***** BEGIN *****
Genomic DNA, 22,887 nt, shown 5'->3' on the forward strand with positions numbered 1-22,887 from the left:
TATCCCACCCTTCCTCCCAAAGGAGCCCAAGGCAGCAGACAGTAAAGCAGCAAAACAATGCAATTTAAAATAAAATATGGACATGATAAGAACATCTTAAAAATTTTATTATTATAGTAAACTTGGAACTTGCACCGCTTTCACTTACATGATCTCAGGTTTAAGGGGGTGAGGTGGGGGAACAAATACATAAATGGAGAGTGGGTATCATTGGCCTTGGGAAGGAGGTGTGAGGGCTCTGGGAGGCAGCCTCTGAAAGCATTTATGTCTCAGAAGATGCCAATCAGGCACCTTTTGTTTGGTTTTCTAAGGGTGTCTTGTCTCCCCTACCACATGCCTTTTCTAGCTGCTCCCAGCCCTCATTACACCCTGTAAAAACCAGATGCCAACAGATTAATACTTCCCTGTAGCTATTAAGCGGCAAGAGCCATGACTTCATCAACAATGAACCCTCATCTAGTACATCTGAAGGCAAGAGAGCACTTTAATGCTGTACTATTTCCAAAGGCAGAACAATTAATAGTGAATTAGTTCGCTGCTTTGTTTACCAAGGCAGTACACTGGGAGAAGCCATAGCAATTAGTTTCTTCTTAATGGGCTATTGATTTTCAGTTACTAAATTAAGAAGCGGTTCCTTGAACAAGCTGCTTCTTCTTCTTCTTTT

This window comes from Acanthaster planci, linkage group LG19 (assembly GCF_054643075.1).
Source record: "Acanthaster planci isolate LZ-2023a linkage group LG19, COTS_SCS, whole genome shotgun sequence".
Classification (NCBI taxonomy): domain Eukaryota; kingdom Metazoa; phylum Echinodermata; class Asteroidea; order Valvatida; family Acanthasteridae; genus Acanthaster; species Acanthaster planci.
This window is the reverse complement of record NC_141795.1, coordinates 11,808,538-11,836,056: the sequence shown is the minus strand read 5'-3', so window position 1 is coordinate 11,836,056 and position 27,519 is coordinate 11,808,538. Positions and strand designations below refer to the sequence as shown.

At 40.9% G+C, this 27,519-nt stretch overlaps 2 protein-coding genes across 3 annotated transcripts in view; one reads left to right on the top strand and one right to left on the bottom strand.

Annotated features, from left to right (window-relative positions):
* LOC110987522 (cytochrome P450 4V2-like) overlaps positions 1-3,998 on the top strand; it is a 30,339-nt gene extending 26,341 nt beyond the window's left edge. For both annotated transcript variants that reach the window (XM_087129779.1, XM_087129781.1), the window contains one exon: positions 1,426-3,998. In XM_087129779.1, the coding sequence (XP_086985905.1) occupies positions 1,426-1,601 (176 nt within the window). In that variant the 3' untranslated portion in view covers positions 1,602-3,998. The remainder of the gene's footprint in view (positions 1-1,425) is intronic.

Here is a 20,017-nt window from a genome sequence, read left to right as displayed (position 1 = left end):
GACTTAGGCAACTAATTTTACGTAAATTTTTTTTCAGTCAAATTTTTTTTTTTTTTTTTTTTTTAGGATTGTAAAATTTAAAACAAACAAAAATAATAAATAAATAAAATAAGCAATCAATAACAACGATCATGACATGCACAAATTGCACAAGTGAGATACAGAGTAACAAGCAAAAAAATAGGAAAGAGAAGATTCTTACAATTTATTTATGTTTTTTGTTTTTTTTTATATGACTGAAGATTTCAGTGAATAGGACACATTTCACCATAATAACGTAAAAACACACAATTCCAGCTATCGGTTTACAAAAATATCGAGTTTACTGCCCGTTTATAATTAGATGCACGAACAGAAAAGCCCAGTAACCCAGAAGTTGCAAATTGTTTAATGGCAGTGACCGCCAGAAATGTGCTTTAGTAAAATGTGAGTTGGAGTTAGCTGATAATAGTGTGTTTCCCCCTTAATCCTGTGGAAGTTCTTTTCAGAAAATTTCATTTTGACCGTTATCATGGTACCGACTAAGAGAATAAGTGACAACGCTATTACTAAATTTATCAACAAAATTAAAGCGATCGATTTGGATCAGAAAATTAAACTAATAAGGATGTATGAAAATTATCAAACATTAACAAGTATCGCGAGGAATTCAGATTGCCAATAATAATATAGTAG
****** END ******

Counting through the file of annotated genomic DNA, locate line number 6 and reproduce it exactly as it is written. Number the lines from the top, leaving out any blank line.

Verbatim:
This window is the reverse complement of record NC_141795.1, coordinates 11,808,538-11,836,056: the sequence shown is the minus strand read 5'-3', so window position 1 is coordinate 11,836,056 and position 27,519 is coordinate 11,808,538. Positions and strand designations below refer to the sequence as shown.